In August, a young Clinton woman contacted my office with an extortion complaint. She reported she ordered some diet pills from an Internet site, paying for them with a credit card.
In due time, she received a shipment of pills. And within two days, she received a phone call. The caller named himself as a special agent for the United States Drug Enforcement Agency, or DEA. This “agent” said he knew the young woman ordered and received drugs through the Internet, in violation of United States law.
The “agent” threatened to obtain a warrant for the woman’s arrest for committing this crime, unless she paid the fine of $450. This threat shocked the woman, who reached out to the sheriff’s office for help. On our advice, she did not pay up.
This sounded like a very clever scam to me, sure to ensnare many victims. The act of purchasing drugs through an Internet site may very well be illegal, depending on the type of drugs. Over-the-counter drugs or dietary supplements are not illegal, but drugs such as pain-killers, or Viagra, or Cialis, are illegal to purchase without a doctor’s prescription.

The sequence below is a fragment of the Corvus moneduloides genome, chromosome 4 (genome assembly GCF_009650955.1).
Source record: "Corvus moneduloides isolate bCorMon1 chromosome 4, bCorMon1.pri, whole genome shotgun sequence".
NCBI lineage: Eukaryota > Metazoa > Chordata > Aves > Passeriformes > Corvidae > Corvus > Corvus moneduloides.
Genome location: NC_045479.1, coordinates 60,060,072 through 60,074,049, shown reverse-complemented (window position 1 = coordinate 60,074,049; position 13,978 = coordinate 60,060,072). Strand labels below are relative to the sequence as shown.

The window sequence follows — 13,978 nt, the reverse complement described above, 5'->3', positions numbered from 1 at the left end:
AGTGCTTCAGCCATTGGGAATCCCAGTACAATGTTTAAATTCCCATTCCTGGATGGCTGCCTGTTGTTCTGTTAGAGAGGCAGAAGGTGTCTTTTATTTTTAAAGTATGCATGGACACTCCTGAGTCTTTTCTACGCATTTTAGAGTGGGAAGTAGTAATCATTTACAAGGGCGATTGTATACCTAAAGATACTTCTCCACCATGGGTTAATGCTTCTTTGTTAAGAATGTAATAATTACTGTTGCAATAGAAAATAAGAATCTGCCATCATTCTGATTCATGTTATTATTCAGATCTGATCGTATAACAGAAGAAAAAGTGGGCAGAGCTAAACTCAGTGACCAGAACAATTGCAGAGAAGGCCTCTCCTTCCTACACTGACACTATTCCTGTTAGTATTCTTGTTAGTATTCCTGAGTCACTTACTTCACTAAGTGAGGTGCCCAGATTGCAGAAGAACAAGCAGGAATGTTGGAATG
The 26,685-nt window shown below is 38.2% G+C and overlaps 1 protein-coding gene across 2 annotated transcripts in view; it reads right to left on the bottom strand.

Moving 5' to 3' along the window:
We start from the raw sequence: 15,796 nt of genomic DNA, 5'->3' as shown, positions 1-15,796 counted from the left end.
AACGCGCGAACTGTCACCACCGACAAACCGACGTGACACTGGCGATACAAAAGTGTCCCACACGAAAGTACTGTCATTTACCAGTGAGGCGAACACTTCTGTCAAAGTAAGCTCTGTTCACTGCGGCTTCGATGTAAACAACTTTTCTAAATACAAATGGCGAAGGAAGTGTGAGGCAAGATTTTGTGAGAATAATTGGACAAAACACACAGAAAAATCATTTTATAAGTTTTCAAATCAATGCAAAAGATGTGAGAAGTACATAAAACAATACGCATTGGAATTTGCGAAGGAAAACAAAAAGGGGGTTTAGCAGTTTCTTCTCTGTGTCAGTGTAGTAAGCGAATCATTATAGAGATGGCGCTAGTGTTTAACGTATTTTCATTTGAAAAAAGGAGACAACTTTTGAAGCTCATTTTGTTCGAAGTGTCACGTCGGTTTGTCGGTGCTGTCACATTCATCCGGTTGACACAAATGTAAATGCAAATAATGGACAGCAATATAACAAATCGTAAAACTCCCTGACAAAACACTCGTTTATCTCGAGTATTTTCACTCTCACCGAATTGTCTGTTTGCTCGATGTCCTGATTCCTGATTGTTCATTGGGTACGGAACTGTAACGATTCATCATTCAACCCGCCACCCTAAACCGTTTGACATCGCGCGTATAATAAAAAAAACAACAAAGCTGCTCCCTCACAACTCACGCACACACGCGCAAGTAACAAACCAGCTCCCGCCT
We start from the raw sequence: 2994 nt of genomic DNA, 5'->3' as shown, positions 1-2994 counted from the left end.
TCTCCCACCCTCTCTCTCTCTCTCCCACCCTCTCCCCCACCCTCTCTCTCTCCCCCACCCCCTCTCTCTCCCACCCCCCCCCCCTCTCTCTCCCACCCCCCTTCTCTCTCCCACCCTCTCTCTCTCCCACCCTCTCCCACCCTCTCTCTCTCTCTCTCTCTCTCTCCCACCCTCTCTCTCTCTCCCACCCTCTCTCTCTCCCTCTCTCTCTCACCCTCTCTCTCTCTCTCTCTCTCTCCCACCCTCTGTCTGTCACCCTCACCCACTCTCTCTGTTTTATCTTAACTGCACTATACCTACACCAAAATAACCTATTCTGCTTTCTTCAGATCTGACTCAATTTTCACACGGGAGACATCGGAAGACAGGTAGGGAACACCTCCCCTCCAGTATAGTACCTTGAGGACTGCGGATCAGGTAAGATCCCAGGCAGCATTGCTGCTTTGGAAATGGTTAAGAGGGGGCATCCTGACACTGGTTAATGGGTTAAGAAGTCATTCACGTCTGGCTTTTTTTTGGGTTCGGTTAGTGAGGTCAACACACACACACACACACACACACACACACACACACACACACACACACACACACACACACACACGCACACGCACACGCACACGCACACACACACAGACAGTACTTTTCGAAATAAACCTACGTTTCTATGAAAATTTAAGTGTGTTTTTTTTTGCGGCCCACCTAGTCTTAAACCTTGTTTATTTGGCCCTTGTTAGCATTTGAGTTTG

Someone who bought something which they aren’t sure of, and then received a phone call in short order from a government “agent” threatening an arrest, might panic and agree to pay a fine to make it all go away.
The Drug Enforcement Administration (the real one) reports this scam started in 2010, and continues. I spoke with Scott Collier, the diversion program manager for the DEA St. Louis region, about this scam.
He told me their investigations learned illegal online pharmacies sold their customer lists to other criminals, who made the extortion phone calls. The DEA learned the criminals operated from the Dominican Republic, a country from which it proved difficult to extradite criminals back to the U.S. for prosecution.